Cyberbullying Isn’t Activism: The Limits of Social Media – Lucas Elek

During the days before winter break began, in the wake of the Ferguson and Eric Garner decisions, our campus erupted over racial insensitivity sparked by a picture posted on Instagram. The photo, from Halloween, showed six Williams students each wearing a costume consisting of a taco suit, fake mustache, and sombrero. A group of students took to Facebook to argue that the costumes were insensitive to, and stereotypical of, Mexican culture.

I understand the outrage over the costumes, but I was concerned in equal measure that, as the night wore on, this reaction to ignorance and cultural insensitivity devolved into a vicious witch hunt. An opportunity to teach had somehow turned into an arena for cyberbullying. While the actions of the “Taco Six” were harmful to the community, they were clearly not malicious as much as massively thoughtless. This distinction does not ameliorate the insensitivity and hurtfulness of the costumes, but it does—or rather, should—guide our reactions. Our everyday, common-sense morality is more than adequate to recognize the difference between ignorance and malice. Neither is good, and the two may at times go together, but they are not equally bad. And more importantly, they prompt different responses.

The same caveat cannot be made for the cyberbullies who launched an extended and personal polemic against the costumed students and called them out by name on social media.

Now, full disclosure, I come from a place of privilege: I am a white male from middle-class suburbia. I know many at this school have been oppressed by the dominant white culture and I cannot relate to that struggle. But I do know that there is an important difference between expressing frustration at an incident and perniciously attacking individuals. I want to make something clear: if someone has offended you, you have every right to tell them. You should email, or private message them, or better yet, talk to them in person. Lambasting these individuals publicly on social media does a disservice to you and to them.  When did we as a school decide we would revert to middle school-era tactics to solve our problems?

There have been some who have defended their cyberbullying by calling it activism. I am a huge fan of activism. I wish this school had more of it. But ruthlessly attacking individuals on social media isn’t activism. It’s just mean. If you passionately believe these students did something wrong, you should confront them in a civil manner. Rise over the ignorance; do not sink below it into malice. I want to reiterate the fact that there were many, many comments on social media that did not attack the so-called Taco Six. This piece is directed at individuals who, despite the clear opportunity for learning, chose to antagonize, rather than educate their fellow students.

Earlier this year there were two pieces that came out in this publication entitled “Victim Culture” and “A Response to Victim Culture.”  These were the best articles I read all semester, but I had a problem with them; they were both written anonymously. Anonymity was something I didn’t really understand. It wasn’t until the Taco Six incident that I understood why the authors of those editorials had sought to mask their identity; they feared retribution from their peers. The authors of these two pieces sought to have a conversation about an incredibly important topic on campus, but I wager that it was fear of cyberbullying that led them to publish namelessly. We as a school have created a culture on campus that has successfully muted dialogue on controversial topics. If we are to be a campus that moves forward on these issues we cannot solely rely on social media as a platform for debate. To do so would only enable hateful cyberbullying and discourage those with meaningful contributions to express themselves.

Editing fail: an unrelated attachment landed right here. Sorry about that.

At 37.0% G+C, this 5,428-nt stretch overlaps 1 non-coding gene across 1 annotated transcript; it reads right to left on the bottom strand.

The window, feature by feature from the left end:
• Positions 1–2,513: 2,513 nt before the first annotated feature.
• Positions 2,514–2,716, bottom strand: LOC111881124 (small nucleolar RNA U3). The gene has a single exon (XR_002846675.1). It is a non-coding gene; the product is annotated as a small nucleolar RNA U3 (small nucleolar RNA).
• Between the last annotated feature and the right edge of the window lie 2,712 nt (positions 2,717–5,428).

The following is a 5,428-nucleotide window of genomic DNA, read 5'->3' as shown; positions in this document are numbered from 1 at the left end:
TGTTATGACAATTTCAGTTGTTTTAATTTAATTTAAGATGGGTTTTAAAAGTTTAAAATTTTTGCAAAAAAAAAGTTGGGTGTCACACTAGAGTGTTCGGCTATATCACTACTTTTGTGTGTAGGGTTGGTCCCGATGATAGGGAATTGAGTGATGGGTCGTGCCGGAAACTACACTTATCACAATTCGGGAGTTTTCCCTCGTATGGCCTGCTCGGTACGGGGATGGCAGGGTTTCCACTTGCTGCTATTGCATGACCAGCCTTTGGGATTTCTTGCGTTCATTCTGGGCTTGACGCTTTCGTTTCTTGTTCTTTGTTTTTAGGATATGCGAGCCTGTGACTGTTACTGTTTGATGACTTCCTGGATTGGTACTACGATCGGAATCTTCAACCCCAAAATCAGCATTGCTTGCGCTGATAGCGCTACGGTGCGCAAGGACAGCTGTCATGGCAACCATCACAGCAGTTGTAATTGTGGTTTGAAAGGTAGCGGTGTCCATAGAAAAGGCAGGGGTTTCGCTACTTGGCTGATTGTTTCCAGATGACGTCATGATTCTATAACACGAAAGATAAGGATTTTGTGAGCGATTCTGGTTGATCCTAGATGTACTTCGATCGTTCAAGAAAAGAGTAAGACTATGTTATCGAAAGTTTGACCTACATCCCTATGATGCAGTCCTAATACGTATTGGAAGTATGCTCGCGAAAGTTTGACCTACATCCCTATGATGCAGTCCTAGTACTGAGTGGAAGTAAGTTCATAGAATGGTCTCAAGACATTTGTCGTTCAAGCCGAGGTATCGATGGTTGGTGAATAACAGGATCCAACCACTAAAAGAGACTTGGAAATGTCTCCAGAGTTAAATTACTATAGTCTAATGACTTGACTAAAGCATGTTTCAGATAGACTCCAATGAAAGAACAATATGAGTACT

What a small group of Williams students decided to wear one night was insensitive, but how a few members of our community responded was even worse. Last month showed that our campus has a long way to go before we can all feel safe.  Exploring and discussing these topics is incredibly important if we are to grow as a community. Imagine if the hateful character assaults were replaced with conversations that provided explanations to those who acted offensively. This is not to absolve the costume wearers of their guilt; they wronged members of this community, and should apologize for, and learn from, what I hope was a mistake.

The “Taco Six” controversy finally points to social media as the common vector of insensitivity and the unproductive sort of response that only adds wrong to wrong. The networks that purport to connect communities and enable communication have only made it more difficult to stage productive dialogues.

The kind of posts and comments put online would never be enacted or spoken in person. We view social media as a world separate from the real one, a world without empathy, compassion, and accountability. Living, breathing humans are reduced to “profiles” or reputations—names, blurbs, and a few curated photos—disturbingly easy to demonize or drag through the mud. This is not a world where change is created. In order to change our world we must face both our fears and each other. I hope to grab coffee with some of you to discuss this more; I go to Goodrich most mornings and could always use some company.